Deep, Interior Leadership
Thanks to the help of Manfred Kets de Vries, I have been set free in my true leadership identity. With de Vries semi-clinical, psychoanalytical angle on leadership and the powerful tools and diagnostics provided in “Leadership Mystique: Leading Behavior in the Human Enterprise,” I can now self-identify as a cyclothymic, passive-aggressive, masochistic, sadistic, antisocial, schizoid, avoidant, borderline, schizotypical, depressive, dependent, histrionic, obsessive-compulsive, paranoid, narcissistic leader who splits, projects, undoes, denies, displaces, regresses, represses, isolates, reacts, converts, suppresses, rationalizes, alturizes, and humorfies all conflict to strive for the top with a whatever-it-takes mentality to appear to be the bullet-proof leader our world needs me to be. If knowing is half the battle in leadership identity, I am now half way there!
All joking aside, I found Vries angle on leadership to be truly fresh and needed. There are mass volumes of leadership resources in our culture that could be considered for leadership junkies who strive to apply all the veneer of great leadership. Based on a truly how-to-mentality that skims over the deep interior work that is needed in the head of the leader. And while the heart, strength, and soul of a leader gets plenty of play in the majority of leadership content available in our more pop-leadership culture, de Vries emphasis on understanding the good, bad, and ugly of the inter-weaving of our whole lives (past, present, future/heart, soul, strength, mind) is powerful and potentially highly transformational.
The closest touch I have had to this angle or level of leadership analysis has been through the Church Planters Assessment Center. In the assessment center I went through when I was in process of planting my first church, I had to fill out the Minnesota Multi-phasic Inventory (MMPI). The MMPI was a 600+ question inventory that asked some very bizarre questions along what I would have to now call some psychoanalytical scale. Some of the questions were like, “Do you ever scan a room for objects you could impale yourself with?” Or, “Do you ever scan a room for objects you could impale others with?” followed by questions like, “Do you like cats?” These were not exact questions, but the real ones were similarly bizarre and dark (especially the ones about cats).
I remember all of us being assessed and that assessment center where rather weirded-out by the inventory until it was explained that the MMPI is used to check the psychological health of an individual and make sure she/he fits in the healthy social range before entering the work of church planting because of the extreme stress and pressure that church planters face. Overtime, that explanation has made great sense as I have seen what church planting can do to planters, their spouses and families, and those who become a part of the early days of planting.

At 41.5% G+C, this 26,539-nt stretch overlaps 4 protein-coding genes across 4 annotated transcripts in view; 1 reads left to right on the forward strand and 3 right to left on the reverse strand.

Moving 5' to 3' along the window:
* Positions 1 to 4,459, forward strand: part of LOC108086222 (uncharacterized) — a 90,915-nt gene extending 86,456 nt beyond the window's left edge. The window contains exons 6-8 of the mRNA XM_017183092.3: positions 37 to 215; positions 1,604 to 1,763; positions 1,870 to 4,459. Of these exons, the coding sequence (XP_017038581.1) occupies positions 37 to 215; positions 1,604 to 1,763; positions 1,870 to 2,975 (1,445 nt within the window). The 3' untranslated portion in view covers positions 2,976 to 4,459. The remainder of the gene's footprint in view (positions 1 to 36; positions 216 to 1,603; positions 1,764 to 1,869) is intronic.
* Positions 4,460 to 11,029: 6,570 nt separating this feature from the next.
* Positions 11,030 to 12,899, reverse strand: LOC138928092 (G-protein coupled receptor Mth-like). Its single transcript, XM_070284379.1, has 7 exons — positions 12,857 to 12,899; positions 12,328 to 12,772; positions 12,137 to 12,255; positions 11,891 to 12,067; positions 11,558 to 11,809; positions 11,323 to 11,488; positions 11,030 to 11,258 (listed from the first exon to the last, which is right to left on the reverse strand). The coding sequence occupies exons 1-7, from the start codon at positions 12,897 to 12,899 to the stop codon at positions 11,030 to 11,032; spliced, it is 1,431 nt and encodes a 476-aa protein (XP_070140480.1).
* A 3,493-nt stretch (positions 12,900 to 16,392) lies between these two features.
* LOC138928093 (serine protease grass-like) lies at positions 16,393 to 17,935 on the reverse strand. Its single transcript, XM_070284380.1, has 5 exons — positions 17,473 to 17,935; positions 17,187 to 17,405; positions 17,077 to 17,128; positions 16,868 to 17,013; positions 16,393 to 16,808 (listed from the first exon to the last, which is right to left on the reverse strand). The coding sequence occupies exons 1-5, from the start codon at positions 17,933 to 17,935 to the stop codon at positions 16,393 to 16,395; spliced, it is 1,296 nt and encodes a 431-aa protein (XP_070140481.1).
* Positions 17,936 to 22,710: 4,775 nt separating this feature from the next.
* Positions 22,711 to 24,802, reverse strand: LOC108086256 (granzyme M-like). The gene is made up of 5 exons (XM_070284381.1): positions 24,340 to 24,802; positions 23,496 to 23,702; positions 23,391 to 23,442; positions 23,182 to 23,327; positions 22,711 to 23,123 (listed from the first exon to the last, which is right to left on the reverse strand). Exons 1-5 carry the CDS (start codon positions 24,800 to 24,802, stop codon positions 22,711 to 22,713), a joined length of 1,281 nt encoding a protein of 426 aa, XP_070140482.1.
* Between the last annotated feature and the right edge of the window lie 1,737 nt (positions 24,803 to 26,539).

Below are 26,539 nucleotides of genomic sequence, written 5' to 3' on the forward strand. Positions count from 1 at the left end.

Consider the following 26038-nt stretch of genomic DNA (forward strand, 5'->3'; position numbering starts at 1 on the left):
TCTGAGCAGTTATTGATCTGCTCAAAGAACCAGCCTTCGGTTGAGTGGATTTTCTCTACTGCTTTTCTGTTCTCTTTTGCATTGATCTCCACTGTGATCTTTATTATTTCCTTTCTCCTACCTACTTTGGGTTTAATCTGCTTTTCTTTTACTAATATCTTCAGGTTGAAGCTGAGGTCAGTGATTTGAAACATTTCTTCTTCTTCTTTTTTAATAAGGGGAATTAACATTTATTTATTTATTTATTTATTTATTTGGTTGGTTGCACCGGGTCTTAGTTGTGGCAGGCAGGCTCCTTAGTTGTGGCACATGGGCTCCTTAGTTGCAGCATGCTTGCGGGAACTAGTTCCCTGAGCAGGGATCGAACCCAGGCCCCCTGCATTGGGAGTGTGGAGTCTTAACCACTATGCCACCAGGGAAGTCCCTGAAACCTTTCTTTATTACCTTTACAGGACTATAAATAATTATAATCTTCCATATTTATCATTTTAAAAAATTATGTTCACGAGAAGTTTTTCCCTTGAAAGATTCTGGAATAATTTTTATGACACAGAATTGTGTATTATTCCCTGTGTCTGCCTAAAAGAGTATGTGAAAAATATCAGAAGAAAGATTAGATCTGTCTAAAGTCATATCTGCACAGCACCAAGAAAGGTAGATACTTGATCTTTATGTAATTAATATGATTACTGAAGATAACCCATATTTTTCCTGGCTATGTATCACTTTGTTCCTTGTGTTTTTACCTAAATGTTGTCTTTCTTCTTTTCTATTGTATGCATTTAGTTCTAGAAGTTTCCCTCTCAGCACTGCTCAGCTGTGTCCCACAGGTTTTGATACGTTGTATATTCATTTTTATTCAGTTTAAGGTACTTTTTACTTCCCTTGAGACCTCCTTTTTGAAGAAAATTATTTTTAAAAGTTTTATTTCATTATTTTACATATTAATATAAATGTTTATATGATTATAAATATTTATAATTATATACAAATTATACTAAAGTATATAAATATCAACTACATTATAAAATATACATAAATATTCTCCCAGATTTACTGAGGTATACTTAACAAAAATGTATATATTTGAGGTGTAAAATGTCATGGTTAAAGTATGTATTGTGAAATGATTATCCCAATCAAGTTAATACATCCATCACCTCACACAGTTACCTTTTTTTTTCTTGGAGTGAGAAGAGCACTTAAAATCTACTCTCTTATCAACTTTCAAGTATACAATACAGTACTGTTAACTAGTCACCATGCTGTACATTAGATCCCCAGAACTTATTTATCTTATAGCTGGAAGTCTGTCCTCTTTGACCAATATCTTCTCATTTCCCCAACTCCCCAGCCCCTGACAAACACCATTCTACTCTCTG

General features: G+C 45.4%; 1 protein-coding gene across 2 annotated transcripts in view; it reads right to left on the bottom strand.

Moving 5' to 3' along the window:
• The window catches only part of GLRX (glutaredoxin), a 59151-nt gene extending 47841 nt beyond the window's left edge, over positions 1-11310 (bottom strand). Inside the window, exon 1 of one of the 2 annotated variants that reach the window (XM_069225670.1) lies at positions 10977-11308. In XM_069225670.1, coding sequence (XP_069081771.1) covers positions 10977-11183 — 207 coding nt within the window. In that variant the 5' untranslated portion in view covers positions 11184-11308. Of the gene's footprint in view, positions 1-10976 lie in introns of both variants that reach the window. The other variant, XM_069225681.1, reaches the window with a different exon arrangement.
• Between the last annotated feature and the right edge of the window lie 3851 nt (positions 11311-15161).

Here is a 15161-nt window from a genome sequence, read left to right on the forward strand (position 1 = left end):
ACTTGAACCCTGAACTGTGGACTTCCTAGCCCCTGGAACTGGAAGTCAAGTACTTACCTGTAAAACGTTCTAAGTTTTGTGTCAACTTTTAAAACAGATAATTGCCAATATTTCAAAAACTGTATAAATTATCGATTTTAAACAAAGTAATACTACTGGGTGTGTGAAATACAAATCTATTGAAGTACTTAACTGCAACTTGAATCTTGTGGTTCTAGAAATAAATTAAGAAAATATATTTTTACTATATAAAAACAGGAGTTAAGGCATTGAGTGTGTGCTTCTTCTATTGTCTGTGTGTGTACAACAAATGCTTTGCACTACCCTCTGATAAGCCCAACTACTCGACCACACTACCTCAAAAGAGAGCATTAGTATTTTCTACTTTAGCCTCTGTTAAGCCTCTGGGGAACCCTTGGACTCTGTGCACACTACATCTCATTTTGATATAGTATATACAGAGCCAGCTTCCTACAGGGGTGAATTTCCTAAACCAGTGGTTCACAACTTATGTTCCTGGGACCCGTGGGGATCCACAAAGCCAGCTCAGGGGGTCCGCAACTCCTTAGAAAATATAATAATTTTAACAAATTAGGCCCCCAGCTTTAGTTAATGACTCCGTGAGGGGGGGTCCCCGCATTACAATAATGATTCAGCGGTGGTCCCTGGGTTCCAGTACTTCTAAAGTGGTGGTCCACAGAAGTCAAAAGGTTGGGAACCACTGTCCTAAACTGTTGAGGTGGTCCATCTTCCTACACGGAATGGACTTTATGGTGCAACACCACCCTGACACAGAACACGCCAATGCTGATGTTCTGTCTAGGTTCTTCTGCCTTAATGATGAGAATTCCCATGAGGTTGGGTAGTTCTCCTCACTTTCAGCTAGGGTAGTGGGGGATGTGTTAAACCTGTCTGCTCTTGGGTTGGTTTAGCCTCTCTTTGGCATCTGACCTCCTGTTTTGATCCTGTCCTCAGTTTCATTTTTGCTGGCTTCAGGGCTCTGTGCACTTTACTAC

In chapter six entitled, The Rot at the Top, I think de Vries captures the greatest threat to leadership and especially greatest threat of delusional leadership. Vries writes, “The fantasies or scripts that make up a person’s interior world – the stereotyped well-rehearsed, constantly repeated ways of behaving and acting that determine an individual’s particular cognitive and affective map – are essential to understanding that person.”
Too many times in our pop-leadership culture, the true diligence needed to recruit, equip, and empower or even just follow whole, healthy leaders is not prioritized or even on the radar. At best, we talk of character and integrity but usually in a oversimplified, cookbook fashion that works on the veneer versus hitting the deep, interior tissue.
It seems leadership in our culture is so vulnerable to chase what de Vries calls the four P’s of power, perks, podium, and pay, that we are blind to the fractures, breaks, and necessary repairs needed to our interior as the exterior chase dominates. Not only does this lead to the rot of the leader but to the ruining of an entire organization through the decay of its culture.
Reading “Leadership Mystique” truly peaked my interest and raised awareness of the deep void of leadership focus and resources about the interwoven deep interior of a leader. As I have reflected over the week on this it seems the majority of the pop-leadership culture is built on leadership prowess without any balance or development of leadership psyche. I wonder what would have to change to tip the scales to really bring some weight to the psychoanalytical dimension of leadership? How could a leaders deep interior really be acknowledged and developed? What would be the broader and applicable tools and methods that could actually help leaders, organizations, and our culture bring the reality that leadership is a human behavior enterprise with human beings with a broken human condition attempting live towards an incredible human capacity? With such resources as Leadership Mystique, there is at least a glimmer of hope for the deep, interior leadership needed in our culture.
 Manfred F.R. Kets de Vries, The Leadership Mystique: Leading Behavior in the Human Enterprise, 2nd ed. (Harlow, England.: FT Press, 2009), 12-16.
 Manfred F.R. Kets de Vries, The Leadership Mystique: Leading Behavior in the Human Enterprise, 2nd ed. (Harlow, England.: FT Press, 2009), 108.
 Manfred F.R. Kets de Vries, The Leadership Mystique: Leading Behavior in the Human Enterprise, 2nd ed. (Harlow, England.: FT Press, 2009), 134.